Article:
Actions

Virginia police officer's story of depression and triumph inspires film

Posted at 9:28 PM, Dec 08, 2021
and last updated 2021-12-09 09:22:18-05

CHESTERFIELD COUNTY, Va. -- “Break Every Chain” is a new film that tells the story of a Virginia police officer’s battle with alcoholism, depression, and devastating loss and how counseling and faith turned his life around.

It is based on the inspiring true story of Jonathan Hickory, a Charlottesville-area police officer.

Now traveling the country and debuting the film for police groups and law enforcement families, Hickory hopes his story will help others battling mental health and substance abuse issues.

“I really think it’s going to reach and speak to a lot of people and change a lot of lives,” Hickory says.

When Hickory joined the police force at the age of 23, he says the excitement of a new job, along with dedication to public service, made his life fulfilling.

When he married the love of his life a few months later, Hickory said he felt on top of the world.

However, within a few years of his career, Hickory says the demands of police work began to trigger feelings from the past.

“When I was younger, I experienced some childhood trauma,” Hickory says. “I lost my father at the age of 12 and never really faced that.”

As time passed, Hickory says his nightmares grew worse, especially after he was assigned to a new division in the police department.

“I became a fatal crash reconstruction officer, and I was really starting to see a lot more death and dealing with those families and it was really taking its toll on me,” Hickory says. “ I thought I was the only one struggling and that I was somehow broken or weak or different.”

Hickory says he turned to alcohol to help him cope with his emotions and that’s when his personal and professional life began to spiral downward.

“I was at my rock bottom, the worst, the heaviest, darkest time in my entire life,” Hickory says. “It was May of 2015 that I almost took my own life. There was a series of events that I wrote about in my book that led me to the point where I just didn’t feel that there was any other solution, other than taking my own life.”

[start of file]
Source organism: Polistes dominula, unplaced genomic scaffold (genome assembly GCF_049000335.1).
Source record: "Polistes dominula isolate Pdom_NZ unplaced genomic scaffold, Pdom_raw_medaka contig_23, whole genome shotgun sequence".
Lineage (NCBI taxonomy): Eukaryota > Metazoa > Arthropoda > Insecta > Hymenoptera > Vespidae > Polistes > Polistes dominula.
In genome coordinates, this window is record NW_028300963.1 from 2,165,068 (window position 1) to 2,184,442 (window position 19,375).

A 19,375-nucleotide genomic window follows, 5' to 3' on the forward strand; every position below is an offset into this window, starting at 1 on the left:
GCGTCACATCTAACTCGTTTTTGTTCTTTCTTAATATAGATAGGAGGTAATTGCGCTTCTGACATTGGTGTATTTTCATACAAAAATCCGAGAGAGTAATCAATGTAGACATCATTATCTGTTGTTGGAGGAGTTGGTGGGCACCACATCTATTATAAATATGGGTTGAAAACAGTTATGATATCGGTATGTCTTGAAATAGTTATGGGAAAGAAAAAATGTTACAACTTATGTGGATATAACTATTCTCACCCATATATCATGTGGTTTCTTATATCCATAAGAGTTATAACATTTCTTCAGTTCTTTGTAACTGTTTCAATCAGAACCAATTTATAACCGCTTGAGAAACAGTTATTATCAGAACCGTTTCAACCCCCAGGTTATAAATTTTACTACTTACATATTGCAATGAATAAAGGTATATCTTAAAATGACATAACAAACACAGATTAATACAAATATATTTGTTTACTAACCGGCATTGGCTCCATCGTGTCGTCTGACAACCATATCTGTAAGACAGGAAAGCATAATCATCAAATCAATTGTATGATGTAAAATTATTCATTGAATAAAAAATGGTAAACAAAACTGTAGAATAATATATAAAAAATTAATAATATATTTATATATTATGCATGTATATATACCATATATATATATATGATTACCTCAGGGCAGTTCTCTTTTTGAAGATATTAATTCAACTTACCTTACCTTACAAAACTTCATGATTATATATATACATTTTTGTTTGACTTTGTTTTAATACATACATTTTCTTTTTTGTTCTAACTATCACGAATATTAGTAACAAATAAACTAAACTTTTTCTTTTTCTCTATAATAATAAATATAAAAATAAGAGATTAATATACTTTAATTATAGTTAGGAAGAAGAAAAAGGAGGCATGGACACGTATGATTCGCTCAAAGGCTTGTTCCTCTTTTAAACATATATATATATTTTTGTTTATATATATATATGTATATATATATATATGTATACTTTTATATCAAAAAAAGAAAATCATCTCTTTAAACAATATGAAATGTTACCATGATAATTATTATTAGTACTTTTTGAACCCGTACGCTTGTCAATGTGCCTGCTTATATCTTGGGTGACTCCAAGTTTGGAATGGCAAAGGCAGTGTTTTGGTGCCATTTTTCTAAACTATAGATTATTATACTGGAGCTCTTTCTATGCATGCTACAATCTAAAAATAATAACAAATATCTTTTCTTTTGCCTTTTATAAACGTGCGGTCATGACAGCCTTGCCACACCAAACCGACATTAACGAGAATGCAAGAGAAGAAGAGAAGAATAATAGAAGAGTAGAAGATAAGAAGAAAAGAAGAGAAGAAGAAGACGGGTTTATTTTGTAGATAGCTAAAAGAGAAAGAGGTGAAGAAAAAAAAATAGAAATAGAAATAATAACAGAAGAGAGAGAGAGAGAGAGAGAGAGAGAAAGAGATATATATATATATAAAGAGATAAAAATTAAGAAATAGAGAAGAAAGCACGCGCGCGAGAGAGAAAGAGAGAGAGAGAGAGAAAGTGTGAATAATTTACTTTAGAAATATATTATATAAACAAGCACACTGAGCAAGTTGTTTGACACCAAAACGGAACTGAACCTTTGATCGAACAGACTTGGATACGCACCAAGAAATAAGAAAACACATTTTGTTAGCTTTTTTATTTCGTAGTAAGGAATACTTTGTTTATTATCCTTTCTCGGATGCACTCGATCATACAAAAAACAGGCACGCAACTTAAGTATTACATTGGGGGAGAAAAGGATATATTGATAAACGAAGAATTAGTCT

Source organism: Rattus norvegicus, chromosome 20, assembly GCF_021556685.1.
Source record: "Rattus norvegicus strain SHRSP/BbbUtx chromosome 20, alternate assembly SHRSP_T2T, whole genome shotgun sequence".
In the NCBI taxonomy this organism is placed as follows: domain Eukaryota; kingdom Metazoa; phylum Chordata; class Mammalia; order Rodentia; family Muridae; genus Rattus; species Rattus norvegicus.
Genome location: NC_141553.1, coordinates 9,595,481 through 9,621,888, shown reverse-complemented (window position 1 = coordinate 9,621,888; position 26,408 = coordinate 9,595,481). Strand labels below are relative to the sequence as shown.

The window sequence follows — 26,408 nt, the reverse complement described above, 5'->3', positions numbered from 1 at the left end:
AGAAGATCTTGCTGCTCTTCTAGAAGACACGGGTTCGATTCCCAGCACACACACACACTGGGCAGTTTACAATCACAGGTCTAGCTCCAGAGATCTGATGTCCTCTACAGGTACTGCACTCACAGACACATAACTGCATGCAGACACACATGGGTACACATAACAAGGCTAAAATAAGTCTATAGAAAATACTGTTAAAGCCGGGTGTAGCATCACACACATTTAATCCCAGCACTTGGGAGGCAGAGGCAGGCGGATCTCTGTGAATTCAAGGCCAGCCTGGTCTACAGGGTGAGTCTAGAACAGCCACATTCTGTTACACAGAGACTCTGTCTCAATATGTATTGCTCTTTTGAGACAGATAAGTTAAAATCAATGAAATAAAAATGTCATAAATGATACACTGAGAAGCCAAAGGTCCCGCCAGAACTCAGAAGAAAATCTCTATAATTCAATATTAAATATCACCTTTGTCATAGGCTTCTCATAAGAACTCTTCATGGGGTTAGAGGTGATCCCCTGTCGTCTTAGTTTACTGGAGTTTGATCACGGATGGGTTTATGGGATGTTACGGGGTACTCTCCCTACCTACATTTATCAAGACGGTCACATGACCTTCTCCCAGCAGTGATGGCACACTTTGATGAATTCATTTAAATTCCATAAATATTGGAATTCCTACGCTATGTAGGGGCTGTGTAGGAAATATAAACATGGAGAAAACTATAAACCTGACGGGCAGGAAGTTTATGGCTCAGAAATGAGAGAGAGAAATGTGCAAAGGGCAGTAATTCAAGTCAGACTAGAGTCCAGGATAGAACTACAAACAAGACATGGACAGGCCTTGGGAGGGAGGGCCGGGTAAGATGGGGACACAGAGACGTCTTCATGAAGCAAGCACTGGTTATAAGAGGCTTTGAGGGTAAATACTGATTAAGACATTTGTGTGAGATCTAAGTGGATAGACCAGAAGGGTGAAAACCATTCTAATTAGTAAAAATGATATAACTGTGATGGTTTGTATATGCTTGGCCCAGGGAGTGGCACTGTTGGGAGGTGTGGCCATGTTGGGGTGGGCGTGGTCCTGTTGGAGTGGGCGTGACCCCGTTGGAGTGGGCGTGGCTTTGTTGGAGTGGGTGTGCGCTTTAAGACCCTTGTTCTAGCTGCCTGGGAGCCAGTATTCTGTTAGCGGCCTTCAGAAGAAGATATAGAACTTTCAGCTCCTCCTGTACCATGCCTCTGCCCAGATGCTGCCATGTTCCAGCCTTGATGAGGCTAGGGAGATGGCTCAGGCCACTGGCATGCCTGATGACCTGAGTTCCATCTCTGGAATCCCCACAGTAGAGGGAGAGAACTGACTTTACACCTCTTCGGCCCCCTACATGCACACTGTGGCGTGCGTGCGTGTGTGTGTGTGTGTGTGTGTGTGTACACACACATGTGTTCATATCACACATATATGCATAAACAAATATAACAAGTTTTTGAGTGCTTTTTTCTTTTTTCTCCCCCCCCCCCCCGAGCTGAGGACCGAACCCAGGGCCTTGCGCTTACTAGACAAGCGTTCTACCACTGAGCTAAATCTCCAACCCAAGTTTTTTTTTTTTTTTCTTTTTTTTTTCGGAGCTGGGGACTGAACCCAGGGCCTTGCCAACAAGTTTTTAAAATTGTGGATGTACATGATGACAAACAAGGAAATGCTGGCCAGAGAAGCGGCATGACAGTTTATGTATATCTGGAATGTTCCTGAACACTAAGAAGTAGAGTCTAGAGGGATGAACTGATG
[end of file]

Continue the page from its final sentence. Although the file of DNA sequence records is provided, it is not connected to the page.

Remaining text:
Hickory’s story reflects a growing, but silent epidemic in this country. According to Blue H.E.L.P, a mental health organization for police officers, nearly 90 officers in the U.S. have died by suicide this year.

Chesterfield Police Chief Col. Jeffrey Katz, says suicide is a devastating reality in the law enforcement community, where society expects officers to be “super-human,” and fix every problem.

“You try like mad to ask yourself how can we prevent this? What else can we do? What else could we have done,” Katz says.

Katz says he’s continually working in his department to change the damaging stigma that often prevents many first responders from seeking help when they face mental health challenges.

“It’s a profound responsibility, but there are emotions tied to it and we have to learn to deal with those emotions,” Katz says. “Because if you don’t identify the feeling, you can’t manage and address it and so if you keep suppressing it, it’s going to come out, but not on your terms.”

In Chesterfield, a dedicated wellness coordinator makes sure that officers have access to department psychologists, chaplains, exercise programs and peer support groups. However, Katz says some officers are reluctant to use the resources available to them, for the fear of being judged.

“We have to lean on each other and we have to be willing to be vulnerable,” Katz says. “That’s the real message I want to make sure people are getting. In a time where society seems so angry a lot of the time, it’s difficult to say ‘I’m going to make myself vulnerable,’ but that’s what courage is about, that’s what strength is about, that’s what confidence is about.”

Hickory says allowing himself to be vulnerable took a lot of time and healing. While he admitted the truth to peers in a men’s support group at his church, Hickory says he originally excluded a key component in his recovery.

“One thing I originally left out of the book was that I saw a police psychologist for five or six months,” Hickory says. “But I left it out because I was so ashamed.”

Hickory says he’s since re-edited his book so that others know there’s always hope in despair and that there is no shame in reaching out for help. He says his book and the film are true reflections of his life.

“I really feel God laid it on my heart at that moment,” Hickory says. “It’s changing lives and it’s making a difference.”

This segment is sponsored by WHOA Behavioral Health.